Progression of Art
In The Reaper, Malevich explored the human figure through a pictorial vocabulary reminiscent of the work of the French Cubist Fernand Leger. The body and the dress of the peasant are rendered in conical and cylindrical forms adopted by Malevich from the Cubist school. The flat and vibrant palette of the painting derive from Post-Impressionism and later modernists, indicating Malevich's exposure to the dominating artistic styles of his time. The peasant theme, part of the more general modernist attraction to the "primitive" is reinterpreted from the traditional folk motif, known as Lubok, which was in vogue in popular prints and textile designs within the Russian avant-garde milieu. While still clearly figurative, this composition anticipates the move toward abstraction by the employment of abbreviated and stylized forms.
Oil on canvas - The Fine Arts Museum, Nizhnij Novgorod, Russia
Woman With Pails: Dynamic Arrangement
In this composition, also derived from Fernand Leger (through Paul Cézanne, who believed that all forms in nature could be reduced to the sphere, cylinder, and cone), Malevich moved more decisively toward abstraction by dissecting the figure and picture plane into a variety of interlocking geometric shapes. The figure is still identifiable, as are the pails that she carries; Malevich has not yet abandoned representation entirely. The general palette is comprised of cool colors dominated by blues and grays, though the accents of red, yellow, and ochre add to the visual dynamic of the composition, thus bringing us closer to the feeling that Malevich intended to communicate as indicated by the title. The few identifiably figurative elements, such as the figure's hand, seem to be lost inside the whirlpool of completely abstracted forms that structure the canvas.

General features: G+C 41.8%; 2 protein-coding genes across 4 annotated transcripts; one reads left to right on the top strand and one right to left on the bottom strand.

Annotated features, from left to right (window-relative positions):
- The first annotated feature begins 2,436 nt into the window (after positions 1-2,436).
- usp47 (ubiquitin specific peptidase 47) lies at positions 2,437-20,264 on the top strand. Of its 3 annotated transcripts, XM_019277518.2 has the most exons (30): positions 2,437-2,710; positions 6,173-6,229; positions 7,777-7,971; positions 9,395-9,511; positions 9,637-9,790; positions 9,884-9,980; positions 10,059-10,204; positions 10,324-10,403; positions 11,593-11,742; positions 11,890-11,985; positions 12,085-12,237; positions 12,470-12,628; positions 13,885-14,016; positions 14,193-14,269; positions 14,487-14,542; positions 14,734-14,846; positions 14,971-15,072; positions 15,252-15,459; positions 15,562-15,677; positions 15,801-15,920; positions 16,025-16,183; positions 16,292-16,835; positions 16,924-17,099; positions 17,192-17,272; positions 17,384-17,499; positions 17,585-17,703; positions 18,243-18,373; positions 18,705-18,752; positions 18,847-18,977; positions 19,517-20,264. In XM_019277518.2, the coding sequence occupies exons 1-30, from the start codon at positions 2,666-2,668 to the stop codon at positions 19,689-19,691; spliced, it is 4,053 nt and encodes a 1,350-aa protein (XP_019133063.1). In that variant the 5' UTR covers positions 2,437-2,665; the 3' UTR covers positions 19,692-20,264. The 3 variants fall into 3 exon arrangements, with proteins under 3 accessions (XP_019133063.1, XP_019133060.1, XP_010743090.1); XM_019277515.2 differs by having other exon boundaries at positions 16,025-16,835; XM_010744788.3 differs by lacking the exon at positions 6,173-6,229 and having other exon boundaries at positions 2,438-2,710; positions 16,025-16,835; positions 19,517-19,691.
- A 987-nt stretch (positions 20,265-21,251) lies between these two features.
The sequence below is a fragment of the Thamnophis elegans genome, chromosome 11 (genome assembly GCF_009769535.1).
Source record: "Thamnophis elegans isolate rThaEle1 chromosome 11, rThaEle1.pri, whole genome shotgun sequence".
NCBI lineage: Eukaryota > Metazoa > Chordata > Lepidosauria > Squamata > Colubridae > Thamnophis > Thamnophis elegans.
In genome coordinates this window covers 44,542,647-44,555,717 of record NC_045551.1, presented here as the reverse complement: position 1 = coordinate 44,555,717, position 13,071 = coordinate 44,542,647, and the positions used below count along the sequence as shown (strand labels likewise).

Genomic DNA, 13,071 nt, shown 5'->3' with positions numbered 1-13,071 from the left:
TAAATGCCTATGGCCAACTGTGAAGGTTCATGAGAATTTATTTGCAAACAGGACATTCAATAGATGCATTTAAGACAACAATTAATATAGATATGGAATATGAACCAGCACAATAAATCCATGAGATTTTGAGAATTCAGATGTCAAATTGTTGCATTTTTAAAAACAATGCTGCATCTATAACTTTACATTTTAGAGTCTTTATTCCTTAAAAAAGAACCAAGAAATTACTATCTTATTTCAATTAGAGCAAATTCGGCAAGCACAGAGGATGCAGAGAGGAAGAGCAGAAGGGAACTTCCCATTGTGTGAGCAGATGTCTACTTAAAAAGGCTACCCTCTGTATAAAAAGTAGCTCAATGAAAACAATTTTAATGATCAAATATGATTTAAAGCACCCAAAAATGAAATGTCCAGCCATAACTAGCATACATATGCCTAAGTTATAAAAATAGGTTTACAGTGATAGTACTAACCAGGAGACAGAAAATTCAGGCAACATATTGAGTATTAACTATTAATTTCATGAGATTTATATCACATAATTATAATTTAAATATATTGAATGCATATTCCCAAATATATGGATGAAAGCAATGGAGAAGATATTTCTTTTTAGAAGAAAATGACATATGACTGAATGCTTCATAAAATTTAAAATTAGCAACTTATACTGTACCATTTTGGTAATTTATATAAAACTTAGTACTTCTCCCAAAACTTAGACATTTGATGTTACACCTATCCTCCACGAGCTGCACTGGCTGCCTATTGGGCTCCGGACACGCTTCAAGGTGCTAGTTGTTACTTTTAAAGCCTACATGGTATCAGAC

Oil on canvas - The Museum of Modern Art, New York